bivy-tarp-4.jpg

  • silnylon is very slippery! it is literally light nylon embedded with silicone, which means it sticks to nothing. this is great when you want water to bead right off. it's really frustrating when you're trying to lay it out on a table to mark off cuts.
    • recommendation: work on the floor, or, put stacks of books or shoes or something on it to keep it from sliding around while you mark off your cts.
  • can i say this again? silnylon is very slippery! i'm doing a rolled hem (fold over about 1/2", then fold over again, and stitch that to protect the cut edges), and i didn't want to use needles because i didn't want to introduce more holes, but the hems unroll themselves as soon as i break eye contact with them.
    • recommendation: use a glue stick and press the edges together for about ten seconds; this holds the edges together at least until you can feed it through the machine.
  • silnylon is also very stretchy!
    • recommendation: grab the material on either side of the needle and pull it taught while the machine fed it through.

what's next?

  • attach adjustable cords to the corners for staking
  • test-pitch in the yard, checking for sagging points
  • consider adding points for guy-lines, maybe a peak reinforcement for an upright support at head or feet

comments, questions, advice, etc. welcome here!

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@polylith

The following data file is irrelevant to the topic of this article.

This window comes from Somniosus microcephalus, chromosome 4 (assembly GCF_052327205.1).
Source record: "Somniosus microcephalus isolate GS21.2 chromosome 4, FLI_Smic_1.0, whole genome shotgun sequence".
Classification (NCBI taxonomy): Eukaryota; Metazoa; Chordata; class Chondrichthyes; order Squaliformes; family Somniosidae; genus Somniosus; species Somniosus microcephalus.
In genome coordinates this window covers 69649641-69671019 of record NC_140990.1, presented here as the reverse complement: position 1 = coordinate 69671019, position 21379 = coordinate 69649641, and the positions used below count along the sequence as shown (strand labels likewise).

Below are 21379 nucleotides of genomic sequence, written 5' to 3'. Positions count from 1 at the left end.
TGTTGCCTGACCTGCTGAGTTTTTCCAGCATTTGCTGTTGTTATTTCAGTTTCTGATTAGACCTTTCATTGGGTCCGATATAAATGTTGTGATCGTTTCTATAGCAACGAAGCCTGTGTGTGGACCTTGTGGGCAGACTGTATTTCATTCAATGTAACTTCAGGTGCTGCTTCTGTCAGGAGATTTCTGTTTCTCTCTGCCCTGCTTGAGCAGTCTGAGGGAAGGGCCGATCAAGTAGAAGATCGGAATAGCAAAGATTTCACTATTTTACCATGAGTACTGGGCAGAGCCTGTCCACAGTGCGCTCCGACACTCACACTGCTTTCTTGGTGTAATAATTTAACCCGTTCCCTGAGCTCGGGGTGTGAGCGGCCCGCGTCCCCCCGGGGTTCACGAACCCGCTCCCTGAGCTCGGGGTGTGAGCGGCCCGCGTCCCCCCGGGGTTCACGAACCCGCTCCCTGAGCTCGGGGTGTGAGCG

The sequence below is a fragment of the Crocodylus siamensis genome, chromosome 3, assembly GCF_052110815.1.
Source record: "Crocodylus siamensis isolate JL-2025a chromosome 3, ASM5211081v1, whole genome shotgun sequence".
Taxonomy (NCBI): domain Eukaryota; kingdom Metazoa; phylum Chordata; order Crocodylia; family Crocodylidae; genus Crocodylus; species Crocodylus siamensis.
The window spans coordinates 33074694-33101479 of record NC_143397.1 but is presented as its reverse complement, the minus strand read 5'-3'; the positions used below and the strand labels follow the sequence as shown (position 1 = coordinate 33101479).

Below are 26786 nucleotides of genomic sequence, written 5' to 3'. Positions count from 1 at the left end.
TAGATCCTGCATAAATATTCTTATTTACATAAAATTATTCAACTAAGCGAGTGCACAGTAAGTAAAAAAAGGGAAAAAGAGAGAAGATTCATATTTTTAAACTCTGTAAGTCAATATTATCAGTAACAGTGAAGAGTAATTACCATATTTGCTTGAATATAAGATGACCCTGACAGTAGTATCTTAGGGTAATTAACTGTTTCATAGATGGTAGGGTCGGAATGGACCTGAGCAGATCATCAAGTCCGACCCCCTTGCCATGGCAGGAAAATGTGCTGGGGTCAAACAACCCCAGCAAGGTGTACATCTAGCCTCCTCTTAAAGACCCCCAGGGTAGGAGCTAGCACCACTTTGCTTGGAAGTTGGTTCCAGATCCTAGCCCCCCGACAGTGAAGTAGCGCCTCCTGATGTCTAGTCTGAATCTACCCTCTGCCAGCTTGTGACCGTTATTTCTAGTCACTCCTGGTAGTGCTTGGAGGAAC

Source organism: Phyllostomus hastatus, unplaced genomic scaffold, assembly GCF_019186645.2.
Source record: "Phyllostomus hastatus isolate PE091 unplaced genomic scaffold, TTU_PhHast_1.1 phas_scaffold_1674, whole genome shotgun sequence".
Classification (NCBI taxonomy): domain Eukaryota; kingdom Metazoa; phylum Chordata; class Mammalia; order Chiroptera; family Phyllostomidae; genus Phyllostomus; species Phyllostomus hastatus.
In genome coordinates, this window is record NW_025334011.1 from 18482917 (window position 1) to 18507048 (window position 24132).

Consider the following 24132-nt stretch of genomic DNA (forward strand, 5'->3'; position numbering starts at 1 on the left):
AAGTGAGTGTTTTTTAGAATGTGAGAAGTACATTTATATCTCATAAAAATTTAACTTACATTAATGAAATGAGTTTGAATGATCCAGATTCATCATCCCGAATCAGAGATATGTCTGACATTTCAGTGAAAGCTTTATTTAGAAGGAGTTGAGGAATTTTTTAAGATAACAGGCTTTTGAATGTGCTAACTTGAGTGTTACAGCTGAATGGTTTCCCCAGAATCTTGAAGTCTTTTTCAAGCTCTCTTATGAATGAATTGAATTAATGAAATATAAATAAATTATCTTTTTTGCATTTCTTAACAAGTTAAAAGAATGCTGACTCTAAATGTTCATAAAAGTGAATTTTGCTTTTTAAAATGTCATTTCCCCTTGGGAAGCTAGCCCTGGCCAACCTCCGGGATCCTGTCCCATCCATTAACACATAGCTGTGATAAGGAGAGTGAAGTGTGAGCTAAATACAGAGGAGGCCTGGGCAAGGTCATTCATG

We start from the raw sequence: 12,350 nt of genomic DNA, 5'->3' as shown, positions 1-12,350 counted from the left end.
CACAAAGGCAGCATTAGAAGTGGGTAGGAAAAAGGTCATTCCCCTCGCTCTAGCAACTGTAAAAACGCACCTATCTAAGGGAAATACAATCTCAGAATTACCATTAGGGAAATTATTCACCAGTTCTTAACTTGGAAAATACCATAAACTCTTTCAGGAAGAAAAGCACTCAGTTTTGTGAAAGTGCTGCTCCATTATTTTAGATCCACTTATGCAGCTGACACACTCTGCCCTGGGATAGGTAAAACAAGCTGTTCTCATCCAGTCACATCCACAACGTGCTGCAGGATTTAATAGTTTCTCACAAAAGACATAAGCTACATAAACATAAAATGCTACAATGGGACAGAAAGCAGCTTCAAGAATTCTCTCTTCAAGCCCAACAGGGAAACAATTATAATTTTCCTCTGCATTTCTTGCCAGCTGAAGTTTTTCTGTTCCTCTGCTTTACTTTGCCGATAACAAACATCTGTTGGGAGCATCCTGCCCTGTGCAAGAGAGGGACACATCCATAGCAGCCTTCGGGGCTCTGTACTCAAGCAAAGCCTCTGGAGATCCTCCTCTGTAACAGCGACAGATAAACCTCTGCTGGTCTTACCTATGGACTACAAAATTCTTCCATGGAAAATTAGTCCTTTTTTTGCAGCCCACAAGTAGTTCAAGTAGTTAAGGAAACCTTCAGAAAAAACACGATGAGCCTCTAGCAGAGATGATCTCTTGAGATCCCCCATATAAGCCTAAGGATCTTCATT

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Re: %c+XZ7WmGH

@按豆 shared their plans for a homemade low cost bivvy tarp and asked for advice from anyone who might have it to offer.

bivvy tarp drawing

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post 2 of 3

@seanb

Awesome! I have the materials for a synthetic quilt in my closet; waiting for a burst of motivation to sew it up. No advice from personal experience as far as tarps go, but the Make Your Own Gear subreddit is pretty good.

@bob
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@bob

Nice job @按豆 !
I generally iron and/or pin to get a rolled hem to hold it's shape, but I can understand you not wanting to pin, and gluing is probably faster and better than ironing: with glue, the layers are less likely to creep as you machine.

It's a pity domestic machines don't come with a rolling or hemming foot (you just feed the fabric in and it is rolled to shape as it approaches the needle). Maybe some of them do now? There has been a noticeable shift over the years where features that were once considered commercial (notably horsepower) are now built into dometsic equipment.